Orthodox Jews have a reputation for being obsessive about prayer. Some even go so far as to suggest that Orthodox Jews are more likely to pray than any other group of people on Earth.

In this article Rabbi Samuel Waldman will share information about the importance of Jewish prayer.

In the words of the Talmud (Sotah 29a): “Prayer is of the utmost importance.” It is a well-known fact that the more time we spend in prayer, the more time we have left to live a happy and fulfilled life.

So, what exactly is Orthodox prayer like? In this article you will find an insider’s view of the practice of Orthodox prayer from a rabbi’s perspective.

What is Orthodox Prayer Like?

According to Samuel Waldman, the tradition of Orthodox prayer is centuries old. The service of prayer was established in the very first century of the Common Era (AD). From the time of the early Christians, prayer was a continuous activity, often connected with a specific religious movement. The “one thought” meditation technique was based on the Jewish practice of ta’arof, which is the study of the written Torah scrolls and the oral Torah of the prophets. Ta’arof is an essential part of Orthodox prayer.

So Orthodox prayer is a blend of Jewish law, Jewish culture, and Christian custom. Unlike the Protestant and Catholic traditions, there is no “one thing” that characterizes Orthodox prayer. Rather, Orthodox prayer is a complex and rich tapestry of diverse practices.


Ritually Morning Prayer

Samuel Waldman shares that the first prayer of the day, the morning service, begins the daily cycle of Torah reading. The rabbi leads the service, and the congregation responds by repeating the Blessings of Adam, Eve, and the fish. After the reading of the Torah, the rabbi leads a moment of silence to think aloud about our most important gift to the world: the Book of Life. Afterward, the congregation is encouraged to offer blessings in different languages.

Evening Prayer

After the morning service, it is time for the evening service. The evening service is the main event of the day. It is the time when the community comes together to celebrate the fulfillment of their goals and the passage of time by saying “Good Night” to one another. During the evening service, the congregation lights the candle that represents the evening meal and celebrates their meal together by saying “Good Night” to one another once more.

Why Orthodox Jews Spend So Much Time in Prayer

While there is no question that prayer is important, there is much room for debate as to why Orthodox Jews spend so much time in prayer.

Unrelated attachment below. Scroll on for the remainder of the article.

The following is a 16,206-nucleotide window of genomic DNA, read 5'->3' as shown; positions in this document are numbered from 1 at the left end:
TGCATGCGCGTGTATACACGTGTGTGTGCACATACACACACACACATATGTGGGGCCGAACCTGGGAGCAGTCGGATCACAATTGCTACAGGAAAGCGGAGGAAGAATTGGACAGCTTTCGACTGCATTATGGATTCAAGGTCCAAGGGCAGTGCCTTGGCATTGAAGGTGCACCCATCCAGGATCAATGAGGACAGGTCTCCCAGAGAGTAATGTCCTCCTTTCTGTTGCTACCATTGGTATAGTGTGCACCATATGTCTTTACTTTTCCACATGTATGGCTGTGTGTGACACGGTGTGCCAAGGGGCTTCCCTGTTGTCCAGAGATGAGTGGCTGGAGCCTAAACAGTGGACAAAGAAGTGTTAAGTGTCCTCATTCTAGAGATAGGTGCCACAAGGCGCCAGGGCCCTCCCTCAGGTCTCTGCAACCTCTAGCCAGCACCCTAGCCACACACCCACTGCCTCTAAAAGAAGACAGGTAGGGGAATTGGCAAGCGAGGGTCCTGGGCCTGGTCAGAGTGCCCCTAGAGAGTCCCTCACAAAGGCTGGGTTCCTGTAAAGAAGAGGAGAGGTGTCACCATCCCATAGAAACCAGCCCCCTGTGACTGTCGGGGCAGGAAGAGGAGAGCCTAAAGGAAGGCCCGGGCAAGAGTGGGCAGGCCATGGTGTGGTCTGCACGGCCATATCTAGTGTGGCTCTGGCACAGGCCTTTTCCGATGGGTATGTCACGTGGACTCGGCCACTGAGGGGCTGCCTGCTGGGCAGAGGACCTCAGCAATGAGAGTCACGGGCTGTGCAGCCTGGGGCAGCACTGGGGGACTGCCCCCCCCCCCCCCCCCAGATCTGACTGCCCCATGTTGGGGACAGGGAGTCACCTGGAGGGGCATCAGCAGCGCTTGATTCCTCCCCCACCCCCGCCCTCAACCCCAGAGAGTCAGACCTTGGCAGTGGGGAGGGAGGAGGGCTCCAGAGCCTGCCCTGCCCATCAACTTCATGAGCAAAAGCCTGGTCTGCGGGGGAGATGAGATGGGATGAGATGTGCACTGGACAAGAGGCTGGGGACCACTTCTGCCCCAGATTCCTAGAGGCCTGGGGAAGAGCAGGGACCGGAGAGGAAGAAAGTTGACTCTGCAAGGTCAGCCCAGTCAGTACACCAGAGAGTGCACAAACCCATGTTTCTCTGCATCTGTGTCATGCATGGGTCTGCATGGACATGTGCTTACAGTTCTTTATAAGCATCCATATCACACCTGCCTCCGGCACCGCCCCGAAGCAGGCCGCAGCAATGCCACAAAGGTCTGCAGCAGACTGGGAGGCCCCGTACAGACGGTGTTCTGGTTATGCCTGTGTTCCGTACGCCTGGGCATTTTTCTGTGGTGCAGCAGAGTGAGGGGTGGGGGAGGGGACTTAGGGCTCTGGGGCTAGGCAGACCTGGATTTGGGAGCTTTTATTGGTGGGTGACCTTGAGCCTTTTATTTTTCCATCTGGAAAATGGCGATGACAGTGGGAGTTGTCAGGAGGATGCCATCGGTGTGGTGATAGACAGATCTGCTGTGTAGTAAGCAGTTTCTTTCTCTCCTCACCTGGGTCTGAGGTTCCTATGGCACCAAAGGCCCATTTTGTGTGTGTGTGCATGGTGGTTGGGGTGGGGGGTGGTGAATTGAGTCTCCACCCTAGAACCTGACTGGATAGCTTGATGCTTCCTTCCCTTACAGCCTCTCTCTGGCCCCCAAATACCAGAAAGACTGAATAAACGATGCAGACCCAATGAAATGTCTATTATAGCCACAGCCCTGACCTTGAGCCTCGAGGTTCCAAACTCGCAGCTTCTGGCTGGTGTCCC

Samuel Waldman has written a very lengthy and very comprehensive explanation of The Sefer. It is all about the extremely important subject of Proper Prayer. It discusses all the reasons why Orthodox Jews spend so much time in prayer every day. It explains what we are supposed to accomplish by spending so much time in prayer. Ideas that most Jews are unaware of. It promises to be a classic on the topic of Prayer. Rabbi Waldman personally spends a lot of his time in intense prayer as his Sefer shows is the correct and proper way to pray.

“For Orthodox Jews, time is not only measured in hours and days, but in the “days of us.” For Orthodox Jews, time is a reflection of the relationship between the individual and the Creator. As the Creator, He is a source of endless grace. As the measure of all things, time is a reflection of the Creator’s will,” says Samuel Waldman.

There are many reasons why Orthodox Jews spend so much time in prayer. Some of them are mentioned below:

– For the expansion of the mind – The connection between the mind and the body, which is discussed in depth in the prayer book, Bikkur Hachamim , leads to the expansion of the mind.

– For the fulfillment of the mitzvot – As we have seen, the more we pay attention to the here and now, the less time we have left to enjoy the rest of life.

– For personal fulfillment – When we devote our time to God, we are fulfilling a personal need. When we delegate our time to Him, we are experiencing gratitude.


In this article, Samuel Waldman (follow him on Twitter) has given you a few insights into how Orthodox prayer is different from other forms of prayer and why they spend time in it. Orthodox prayer is meant to be a part of one’s daily devotional schedule. It is not some kind of extravagant ritual that can only be fulfilled in a synagogue or schmoozefest. It is meant to be a normal, everyday activity that can be practiced at home, at the office, or in the car. It is meant to be simple, and it is meant to be meditative.

When we focus on the here and now, and mentally send ourselves to sleep, we get a chance to experience what it is like to be in God’s presence. This, in itself, is a form of prayer.

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